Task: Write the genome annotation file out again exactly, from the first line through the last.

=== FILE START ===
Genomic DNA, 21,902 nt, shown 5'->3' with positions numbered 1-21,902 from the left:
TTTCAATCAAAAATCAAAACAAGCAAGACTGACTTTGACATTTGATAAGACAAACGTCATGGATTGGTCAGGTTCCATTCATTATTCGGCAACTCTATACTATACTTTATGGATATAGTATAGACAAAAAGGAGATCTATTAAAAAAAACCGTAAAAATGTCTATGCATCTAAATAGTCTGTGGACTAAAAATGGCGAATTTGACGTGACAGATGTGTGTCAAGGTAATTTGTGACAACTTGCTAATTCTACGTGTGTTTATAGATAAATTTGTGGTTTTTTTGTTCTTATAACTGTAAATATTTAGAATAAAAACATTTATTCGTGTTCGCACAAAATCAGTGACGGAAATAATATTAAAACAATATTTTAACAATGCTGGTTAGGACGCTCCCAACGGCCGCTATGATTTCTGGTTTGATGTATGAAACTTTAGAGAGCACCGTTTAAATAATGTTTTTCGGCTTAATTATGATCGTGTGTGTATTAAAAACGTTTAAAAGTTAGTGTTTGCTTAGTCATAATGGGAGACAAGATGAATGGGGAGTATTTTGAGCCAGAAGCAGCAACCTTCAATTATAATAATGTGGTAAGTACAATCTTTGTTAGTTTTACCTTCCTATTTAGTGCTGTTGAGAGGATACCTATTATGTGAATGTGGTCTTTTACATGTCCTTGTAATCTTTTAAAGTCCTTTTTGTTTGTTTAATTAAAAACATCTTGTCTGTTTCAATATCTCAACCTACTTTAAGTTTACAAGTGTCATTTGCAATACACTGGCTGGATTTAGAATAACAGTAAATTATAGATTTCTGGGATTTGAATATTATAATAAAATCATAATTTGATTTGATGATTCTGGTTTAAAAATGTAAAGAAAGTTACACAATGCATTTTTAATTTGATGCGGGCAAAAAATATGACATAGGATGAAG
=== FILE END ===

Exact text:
Genomic DNA, 21,902 nt, shown 5'->3' with positions numbered 1-21,902 from the left:
TTTCAATCAAAAATCAAAACAAGCAAGACTGACTTTGACATTTGATAAGACAAACGTCATGGATTGGTCAGGTTCCATTCATTATTCGGCAACTCTATACTATACTTTATGGATATAGTATAGACAAAAAGGAGATCTATTAAAAAAAACCGTAAAAATGTCTATGCATCTAAATAGTCTGTGGACTAAAAATGGCGAATTTGACGTGACAGATGTGTGTCAAGGTAATTTGTGACAACTTGCTAATTCTACGTGTGTTTATAGATAAATTTGTGGTTTTTTTGTTCTTATAACTGTAAATATTTAGAATAAAAACATTTATTCGTGTTCGCACAAAATCAGTGACGGAAATAATATTAAAACAATATTTTAACAATGCTGGTTAGGACGCTCCCAACGGCCGCTATGATTTCTGGTTTGATGTATGAAACTTTAGAGAGCACCGTTTAAATAATGTTTTTCGGCTTAATTATGATCGTGTGTGTATTAAAAACGTTTAAAAGTTAGTGTTTGCTTAGTCATAATGGGAGACAAGATGAATGGGGAGTATTTTGAGCCAGAAGCAGCAACCTTCAATTATAATAATGTGGTAAGTACAATCTTTGTTAGTTTTACCTTCCTATTTAGTGCTGTTGAGAGGATACCTATTATGTGAATGTGGTCTTTTACATGTCCTTGTAATCTTTTAAAGTCCTTTTTGTTTGTTTAATTAAAAACATCTTGTCTGTTTCAATATCTCAACCTACTTTAAGTTTACAAGTGTCATTTGCAATACACTGGCTGGATTTAGAATAACAGTAAATTATAGATTTCTGGGATTTGAATATTATAATAAAATCATAATTTGATTTGATGATTCTGGTTTAAAAATGTAAAGAAAGTTACACAATGCATTTTTAATTTGATGCGGGCAAAAAATATGACATAGGATGAAG